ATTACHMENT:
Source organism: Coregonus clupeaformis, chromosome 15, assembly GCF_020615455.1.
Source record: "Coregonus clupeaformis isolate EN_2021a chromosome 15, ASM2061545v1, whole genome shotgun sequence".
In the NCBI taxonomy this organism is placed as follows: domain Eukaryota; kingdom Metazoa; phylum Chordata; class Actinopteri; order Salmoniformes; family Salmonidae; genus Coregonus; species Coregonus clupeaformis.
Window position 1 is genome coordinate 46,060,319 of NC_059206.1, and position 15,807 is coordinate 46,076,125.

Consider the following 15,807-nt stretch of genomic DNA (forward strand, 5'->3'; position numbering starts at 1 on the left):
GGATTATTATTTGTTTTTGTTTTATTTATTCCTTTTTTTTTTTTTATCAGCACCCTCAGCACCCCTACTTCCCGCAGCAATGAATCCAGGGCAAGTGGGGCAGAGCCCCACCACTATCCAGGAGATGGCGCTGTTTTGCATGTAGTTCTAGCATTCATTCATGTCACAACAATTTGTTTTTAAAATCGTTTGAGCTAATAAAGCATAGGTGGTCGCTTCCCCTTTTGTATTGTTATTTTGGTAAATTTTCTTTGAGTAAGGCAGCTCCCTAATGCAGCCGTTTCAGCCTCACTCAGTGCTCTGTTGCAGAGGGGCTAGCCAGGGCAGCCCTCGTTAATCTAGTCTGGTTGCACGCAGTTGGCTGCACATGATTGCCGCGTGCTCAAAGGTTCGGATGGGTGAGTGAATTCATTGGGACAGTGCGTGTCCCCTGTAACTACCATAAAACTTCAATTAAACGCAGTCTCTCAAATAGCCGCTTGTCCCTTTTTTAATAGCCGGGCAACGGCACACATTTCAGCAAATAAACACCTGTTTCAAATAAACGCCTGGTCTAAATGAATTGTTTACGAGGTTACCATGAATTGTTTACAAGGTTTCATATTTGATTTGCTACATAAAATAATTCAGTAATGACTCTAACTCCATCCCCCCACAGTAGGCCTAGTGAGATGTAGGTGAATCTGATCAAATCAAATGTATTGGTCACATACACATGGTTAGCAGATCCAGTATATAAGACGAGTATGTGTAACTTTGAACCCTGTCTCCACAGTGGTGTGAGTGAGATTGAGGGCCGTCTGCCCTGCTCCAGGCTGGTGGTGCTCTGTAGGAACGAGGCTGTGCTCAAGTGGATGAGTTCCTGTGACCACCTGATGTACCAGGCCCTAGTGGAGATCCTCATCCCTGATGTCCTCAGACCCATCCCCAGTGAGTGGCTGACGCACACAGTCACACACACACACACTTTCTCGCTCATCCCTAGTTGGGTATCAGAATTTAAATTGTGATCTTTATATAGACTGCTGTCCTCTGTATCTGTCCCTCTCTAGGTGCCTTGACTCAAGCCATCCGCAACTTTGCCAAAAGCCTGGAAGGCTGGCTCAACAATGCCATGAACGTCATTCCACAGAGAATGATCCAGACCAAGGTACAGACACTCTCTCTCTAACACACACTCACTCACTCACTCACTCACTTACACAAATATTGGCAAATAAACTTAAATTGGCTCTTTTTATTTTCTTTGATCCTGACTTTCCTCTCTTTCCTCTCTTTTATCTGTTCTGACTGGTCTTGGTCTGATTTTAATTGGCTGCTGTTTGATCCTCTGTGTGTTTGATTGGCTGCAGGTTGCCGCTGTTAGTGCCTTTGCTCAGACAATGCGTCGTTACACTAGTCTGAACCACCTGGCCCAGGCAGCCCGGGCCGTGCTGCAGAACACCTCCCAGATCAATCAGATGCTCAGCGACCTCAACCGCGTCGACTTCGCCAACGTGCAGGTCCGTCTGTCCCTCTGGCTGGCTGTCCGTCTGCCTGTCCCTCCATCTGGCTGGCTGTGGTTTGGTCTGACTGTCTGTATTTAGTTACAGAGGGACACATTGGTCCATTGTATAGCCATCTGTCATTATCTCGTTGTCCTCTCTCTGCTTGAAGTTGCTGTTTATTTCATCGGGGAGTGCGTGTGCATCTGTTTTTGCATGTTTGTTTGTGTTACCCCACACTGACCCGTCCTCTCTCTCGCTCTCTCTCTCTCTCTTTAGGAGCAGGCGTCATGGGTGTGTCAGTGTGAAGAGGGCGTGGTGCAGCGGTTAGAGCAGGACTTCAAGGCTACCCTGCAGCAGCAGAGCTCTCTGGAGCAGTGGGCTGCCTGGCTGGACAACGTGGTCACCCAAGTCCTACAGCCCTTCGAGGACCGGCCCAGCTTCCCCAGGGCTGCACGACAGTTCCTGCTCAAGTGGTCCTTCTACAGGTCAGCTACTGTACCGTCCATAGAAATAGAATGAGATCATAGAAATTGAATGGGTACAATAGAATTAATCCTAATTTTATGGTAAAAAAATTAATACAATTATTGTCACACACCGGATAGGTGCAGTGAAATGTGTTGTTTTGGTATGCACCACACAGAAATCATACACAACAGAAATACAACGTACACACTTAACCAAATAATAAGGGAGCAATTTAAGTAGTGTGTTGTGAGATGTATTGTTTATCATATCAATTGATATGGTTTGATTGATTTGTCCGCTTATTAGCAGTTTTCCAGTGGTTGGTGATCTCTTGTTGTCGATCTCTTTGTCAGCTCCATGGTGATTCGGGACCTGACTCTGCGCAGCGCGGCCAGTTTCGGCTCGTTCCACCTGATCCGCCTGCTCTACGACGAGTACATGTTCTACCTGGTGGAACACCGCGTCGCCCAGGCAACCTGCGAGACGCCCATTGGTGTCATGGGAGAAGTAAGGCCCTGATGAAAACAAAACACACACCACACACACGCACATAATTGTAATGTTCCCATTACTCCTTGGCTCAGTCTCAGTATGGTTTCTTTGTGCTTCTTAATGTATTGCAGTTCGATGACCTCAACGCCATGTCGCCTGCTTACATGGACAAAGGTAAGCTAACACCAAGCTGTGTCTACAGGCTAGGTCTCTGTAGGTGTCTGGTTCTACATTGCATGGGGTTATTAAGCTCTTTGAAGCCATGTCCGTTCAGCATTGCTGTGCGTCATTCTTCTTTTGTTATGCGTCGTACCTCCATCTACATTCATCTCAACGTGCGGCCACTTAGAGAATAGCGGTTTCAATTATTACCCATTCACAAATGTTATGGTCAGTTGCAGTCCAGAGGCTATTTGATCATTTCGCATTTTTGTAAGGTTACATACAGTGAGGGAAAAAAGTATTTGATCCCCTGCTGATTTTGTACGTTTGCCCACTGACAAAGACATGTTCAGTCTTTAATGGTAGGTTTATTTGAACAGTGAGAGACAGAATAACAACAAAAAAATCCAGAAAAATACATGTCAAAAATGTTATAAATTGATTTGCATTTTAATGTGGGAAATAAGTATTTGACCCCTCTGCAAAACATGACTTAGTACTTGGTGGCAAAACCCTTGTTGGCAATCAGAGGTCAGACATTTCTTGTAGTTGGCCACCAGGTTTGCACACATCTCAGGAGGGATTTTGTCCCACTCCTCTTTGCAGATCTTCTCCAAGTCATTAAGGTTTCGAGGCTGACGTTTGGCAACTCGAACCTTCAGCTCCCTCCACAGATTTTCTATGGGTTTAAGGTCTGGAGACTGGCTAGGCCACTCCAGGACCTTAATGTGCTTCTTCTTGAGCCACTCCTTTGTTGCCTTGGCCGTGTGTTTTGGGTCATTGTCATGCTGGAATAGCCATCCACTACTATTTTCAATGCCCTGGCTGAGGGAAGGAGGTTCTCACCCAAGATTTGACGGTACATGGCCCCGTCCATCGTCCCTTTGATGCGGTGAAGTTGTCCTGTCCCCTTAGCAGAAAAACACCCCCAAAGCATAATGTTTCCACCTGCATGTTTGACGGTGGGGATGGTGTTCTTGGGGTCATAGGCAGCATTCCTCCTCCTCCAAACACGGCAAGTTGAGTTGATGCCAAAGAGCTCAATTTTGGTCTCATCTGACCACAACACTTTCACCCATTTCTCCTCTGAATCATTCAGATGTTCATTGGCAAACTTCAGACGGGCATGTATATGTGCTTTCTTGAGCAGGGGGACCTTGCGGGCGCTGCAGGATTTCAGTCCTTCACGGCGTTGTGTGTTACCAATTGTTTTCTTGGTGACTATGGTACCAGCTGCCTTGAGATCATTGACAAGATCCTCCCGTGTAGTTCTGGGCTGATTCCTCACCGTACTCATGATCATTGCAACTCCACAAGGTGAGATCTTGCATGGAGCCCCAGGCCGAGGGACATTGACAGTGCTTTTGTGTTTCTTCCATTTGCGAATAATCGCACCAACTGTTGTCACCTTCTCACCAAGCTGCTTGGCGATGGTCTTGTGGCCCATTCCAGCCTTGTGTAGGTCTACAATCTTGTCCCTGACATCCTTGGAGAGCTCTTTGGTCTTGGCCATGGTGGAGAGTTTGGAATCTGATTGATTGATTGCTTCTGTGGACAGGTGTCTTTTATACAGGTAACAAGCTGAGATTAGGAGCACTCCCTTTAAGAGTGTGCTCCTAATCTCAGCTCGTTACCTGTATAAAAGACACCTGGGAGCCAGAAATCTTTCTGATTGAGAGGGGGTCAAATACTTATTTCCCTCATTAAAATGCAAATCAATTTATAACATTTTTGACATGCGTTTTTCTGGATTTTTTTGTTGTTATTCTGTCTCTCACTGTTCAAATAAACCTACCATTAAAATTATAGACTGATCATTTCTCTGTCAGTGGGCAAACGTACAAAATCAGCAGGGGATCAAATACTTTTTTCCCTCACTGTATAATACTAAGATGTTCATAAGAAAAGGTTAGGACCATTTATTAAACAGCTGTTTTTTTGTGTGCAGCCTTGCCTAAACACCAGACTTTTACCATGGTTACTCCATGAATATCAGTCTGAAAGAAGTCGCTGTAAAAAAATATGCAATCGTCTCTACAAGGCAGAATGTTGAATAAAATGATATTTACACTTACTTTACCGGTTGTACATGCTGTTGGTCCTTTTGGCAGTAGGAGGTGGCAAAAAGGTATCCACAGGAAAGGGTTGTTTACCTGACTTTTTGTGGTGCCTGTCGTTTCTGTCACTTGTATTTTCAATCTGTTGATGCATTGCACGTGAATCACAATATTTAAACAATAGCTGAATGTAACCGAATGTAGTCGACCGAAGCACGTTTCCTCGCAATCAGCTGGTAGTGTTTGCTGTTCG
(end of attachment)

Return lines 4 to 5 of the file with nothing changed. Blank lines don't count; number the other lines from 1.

Window position 1 is genome coordinate 46,060,319 of NC_059206.1, and position 15,807 is coordinate 46,076,125.

Consider the following 15,807-nt stretch of genomic DNA (forward strand, 5'->3'; position numbering starts at 1 on the left):